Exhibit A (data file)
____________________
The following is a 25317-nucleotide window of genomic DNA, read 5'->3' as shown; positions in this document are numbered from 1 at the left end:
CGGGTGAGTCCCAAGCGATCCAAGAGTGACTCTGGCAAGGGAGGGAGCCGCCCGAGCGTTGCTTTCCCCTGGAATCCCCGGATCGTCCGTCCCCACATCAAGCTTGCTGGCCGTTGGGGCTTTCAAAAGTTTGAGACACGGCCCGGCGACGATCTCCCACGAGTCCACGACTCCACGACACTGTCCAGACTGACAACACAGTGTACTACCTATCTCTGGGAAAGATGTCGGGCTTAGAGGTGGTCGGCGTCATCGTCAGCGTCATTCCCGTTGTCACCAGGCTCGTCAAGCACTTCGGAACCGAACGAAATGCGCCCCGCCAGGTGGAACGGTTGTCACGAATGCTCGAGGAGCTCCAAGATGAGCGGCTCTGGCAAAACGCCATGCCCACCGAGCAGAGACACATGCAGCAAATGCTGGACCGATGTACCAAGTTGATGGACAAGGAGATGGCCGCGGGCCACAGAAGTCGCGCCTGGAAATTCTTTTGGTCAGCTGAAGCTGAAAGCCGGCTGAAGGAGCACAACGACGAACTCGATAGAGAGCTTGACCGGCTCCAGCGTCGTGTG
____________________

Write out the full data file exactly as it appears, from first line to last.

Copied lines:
The following is a 25317-nucleotide window of genomic DNA, read 5'->3' as shown; positions in this document are numbered from 1 at the left end:
CGGGTGAGTCCCAAGCGATCCAAGAGTGACTCTGGCAAGGGAGGGAGCCGCCCGAGCGTTGCTTTCCCCTGGAATCCCCGGATCGTCCGTCCCCACATCAAGCTTGCTGGCCGTTGGGGCTTTCAAAAGTTTGAGACACGGCCCGGCGACGATCTCCCACGAGTCCACGACTCCACGACACTGTCCAGACTGACAACACAGTGTACTACCTATCTCTGGGAAAGATGTCGGGCTTAGAGGTGGTCGGCGTCATCGTCAGCGTCATTCCCGTTGTCACCAGGCTCGTCAAGCACTTCGGAACCGAACGAAATGCGCCCCGCCAGGTGGAACGGTTGTCACGAATGCTCGAGGAGCTCCAAGATGAGCGGCTCTGGCAAAACGCCATGCCCACCGAGCAGAGACACATGCAGCAAATGCTGGACCGATGTACCAAGTTGATGGACAAGGAGATGGCCGCGGGCCACAGAAGTCGCGCCTGGAAATTCTTTTGGTCAGCTGAAGCTGAAAGCCGGCTGAAGGAGCACAACGACGAACTCGATAGAGAGCTTGACCGGCTCCAGCGTCGTGTG